In the previous tutorial, we examined food chains and food webs. Now that we know about the different roles that organisms can play in ecosystems, we can explore how the flow of energy shapes an ecosystem. What does that mean? As we’ll see, energy flow and energy availability determine how many producers, primary consumers, and secondary consumers are in an ecosystem.
Let’s start with a thought experiment.
2. A Thought Experiment: In a giant spaceship — an artificial ecosystem with a fixed amount of energy — could you support more carnivores or herbivores?
In the distant future, humans might try to colonize the Earth-like planets that are being discovered in orbit around other stars. Pretend that you’re the director of the first spaceship to colonize the nearest solar system, Alpha Centauri. It’s 4.6 lightyears away. That means that light, traveling at 300,000 kilometers/second, takes 4.6 years to get from where we are to that star.
Even with revolutionary improvements in engineering, it’s going to take a long time to get there. If our ship moved at 1/10th light speed, it would take 46 years.
One consequence of having to embark on such a long journey is that the colonists are not going to be able to bring enough food to supply them for the whole trip: storing 46 years’ worth of food would make the ship impossibly big and heavy. Instead, they’re going to have to grow their food on the ship, and recycle every bit of it.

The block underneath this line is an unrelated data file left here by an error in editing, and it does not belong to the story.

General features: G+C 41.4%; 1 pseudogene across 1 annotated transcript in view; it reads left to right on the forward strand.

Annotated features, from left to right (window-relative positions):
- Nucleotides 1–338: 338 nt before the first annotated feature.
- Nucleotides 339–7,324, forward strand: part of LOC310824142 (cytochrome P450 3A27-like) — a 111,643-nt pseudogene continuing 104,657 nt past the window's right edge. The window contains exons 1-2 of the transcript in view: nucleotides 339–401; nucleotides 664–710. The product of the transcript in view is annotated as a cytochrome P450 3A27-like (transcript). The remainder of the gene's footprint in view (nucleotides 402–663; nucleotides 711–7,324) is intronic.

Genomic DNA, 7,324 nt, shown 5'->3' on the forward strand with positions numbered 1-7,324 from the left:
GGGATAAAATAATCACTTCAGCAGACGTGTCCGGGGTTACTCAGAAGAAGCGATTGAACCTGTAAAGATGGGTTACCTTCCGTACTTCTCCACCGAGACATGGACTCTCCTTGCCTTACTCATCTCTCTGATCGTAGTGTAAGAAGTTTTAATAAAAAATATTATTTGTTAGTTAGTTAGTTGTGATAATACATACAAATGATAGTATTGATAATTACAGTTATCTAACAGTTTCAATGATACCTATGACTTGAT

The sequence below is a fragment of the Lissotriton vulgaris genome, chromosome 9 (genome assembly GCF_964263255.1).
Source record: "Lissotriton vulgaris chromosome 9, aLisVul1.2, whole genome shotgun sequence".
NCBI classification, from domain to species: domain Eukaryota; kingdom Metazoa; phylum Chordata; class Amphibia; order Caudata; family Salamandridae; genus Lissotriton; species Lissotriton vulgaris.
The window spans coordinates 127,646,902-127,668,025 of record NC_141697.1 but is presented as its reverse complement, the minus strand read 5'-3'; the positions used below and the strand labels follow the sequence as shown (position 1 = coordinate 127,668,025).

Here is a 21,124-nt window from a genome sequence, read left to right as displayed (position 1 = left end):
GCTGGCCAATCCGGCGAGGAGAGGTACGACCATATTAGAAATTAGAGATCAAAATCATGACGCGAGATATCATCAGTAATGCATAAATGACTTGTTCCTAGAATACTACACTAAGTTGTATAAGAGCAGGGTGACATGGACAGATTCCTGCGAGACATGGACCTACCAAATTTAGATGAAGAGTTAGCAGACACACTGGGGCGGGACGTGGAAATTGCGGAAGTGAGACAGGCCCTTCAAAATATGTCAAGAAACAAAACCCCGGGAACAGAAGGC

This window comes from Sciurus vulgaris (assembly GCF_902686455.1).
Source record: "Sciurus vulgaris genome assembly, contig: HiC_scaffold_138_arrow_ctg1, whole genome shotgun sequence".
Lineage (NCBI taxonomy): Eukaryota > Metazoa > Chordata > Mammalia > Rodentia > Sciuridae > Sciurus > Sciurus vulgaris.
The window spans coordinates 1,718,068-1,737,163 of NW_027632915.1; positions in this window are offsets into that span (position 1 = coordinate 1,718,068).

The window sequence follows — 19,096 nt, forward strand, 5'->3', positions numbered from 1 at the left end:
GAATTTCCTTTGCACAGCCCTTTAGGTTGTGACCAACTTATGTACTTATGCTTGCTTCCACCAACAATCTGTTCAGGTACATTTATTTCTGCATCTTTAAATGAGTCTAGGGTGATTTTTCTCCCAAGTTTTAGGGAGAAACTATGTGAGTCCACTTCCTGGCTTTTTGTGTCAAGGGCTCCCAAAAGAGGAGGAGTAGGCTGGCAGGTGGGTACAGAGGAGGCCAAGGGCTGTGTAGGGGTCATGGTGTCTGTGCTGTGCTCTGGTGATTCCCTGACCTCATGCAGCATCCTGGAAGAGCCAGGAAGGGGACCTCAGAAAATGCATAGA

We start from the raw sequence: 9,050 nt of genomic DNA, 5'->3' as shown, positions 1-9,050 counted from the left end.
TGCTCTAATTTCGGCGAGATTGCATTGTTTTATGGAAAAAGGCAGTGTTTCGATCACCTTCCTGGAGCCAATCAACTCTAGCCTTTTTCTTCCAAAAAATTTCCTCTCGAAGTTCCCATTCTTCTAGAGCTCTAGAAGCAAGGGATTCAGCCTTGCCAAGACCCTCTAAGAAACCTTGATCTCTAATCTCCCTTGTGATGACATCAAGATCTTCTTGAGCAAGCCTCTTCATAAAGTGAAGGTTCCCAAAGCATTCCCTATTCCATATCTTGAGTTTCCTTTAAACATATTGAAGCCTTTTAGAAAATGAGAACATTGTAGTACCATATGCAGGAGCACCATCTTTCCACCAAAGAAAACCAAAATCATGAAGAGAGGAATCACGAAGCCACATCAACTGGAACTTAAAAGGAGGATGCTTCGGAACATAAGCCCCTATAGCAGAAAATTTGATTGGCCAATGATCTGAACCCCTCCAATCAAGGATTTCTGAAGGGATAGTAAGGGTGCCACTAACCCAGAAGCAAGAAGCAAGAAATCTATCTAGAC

For reasons related to population genetics (the founder effect), we’ll want the crew to be as big as possible. After all, we’re going to found a new world, and we want our new population to have as much genetic diversity as possible.
So here’s the question: to maximize crew size, should the crew eat mostly as herbivores, with most of their food coming from plants? Or should they eat mostly as carnivores, getting most of their food from animals that eat plants? You can think of the second option as something like the typical North American diet (one that you might be following right now), where some form of meat can be the main source of calories at every meal.
Remember that this is a thought experiment: you might be able to think of an “in-between” solution, but please don’t. Think of the consequences of one strategy (vegetarianism) versus the other (being almost exclusively carnivorous).
In the carnivore strategy, our crew people would grow plants that they would feed to animals such as fish, chicken, and cows, and then eat the meat from these animals. Space and available energy on the ship are limited. What strategy will enable us to have the largest possible crew?
Here are a couple of facts to keep in mind as you think about your decision. Assume that in either strategy, your crew will be able to get an adequate supply of protein, vitamins, and minerals.
- The ship is powered by a nuclear reactor that can provide enough light to grow a lot of food.
- Using this energy, we can harvest 2,000,000 calories of plant food energy every day.
- A calorie is a unit of food energy. Here are some typical foods and their caloric value.
- An apple: about 100 Calories.
- A slice of bread: about 100 calories
- A quarter of a pound of ground beef: about 200 calories.
- A cup of brown rice: 200 calories
- A cup of broccoli: 30 calories
- A tablespoon of vegetable oil: 120 calories
- To keep their body weight constant, a person who weighs 150 pounds needs to consume about 2250 calories/day.
So, make your decision. Please write it down in the accompanying student learning guide. Use the following sentence frame:
To support the largest possible crew, we should eat as ……. . My reasoning is as follows:
Don’t continue until you’ve written down your thoughts.
1. Continue to the next tutorial in this module, Trophic Levels and Ecological Pyramids Part 2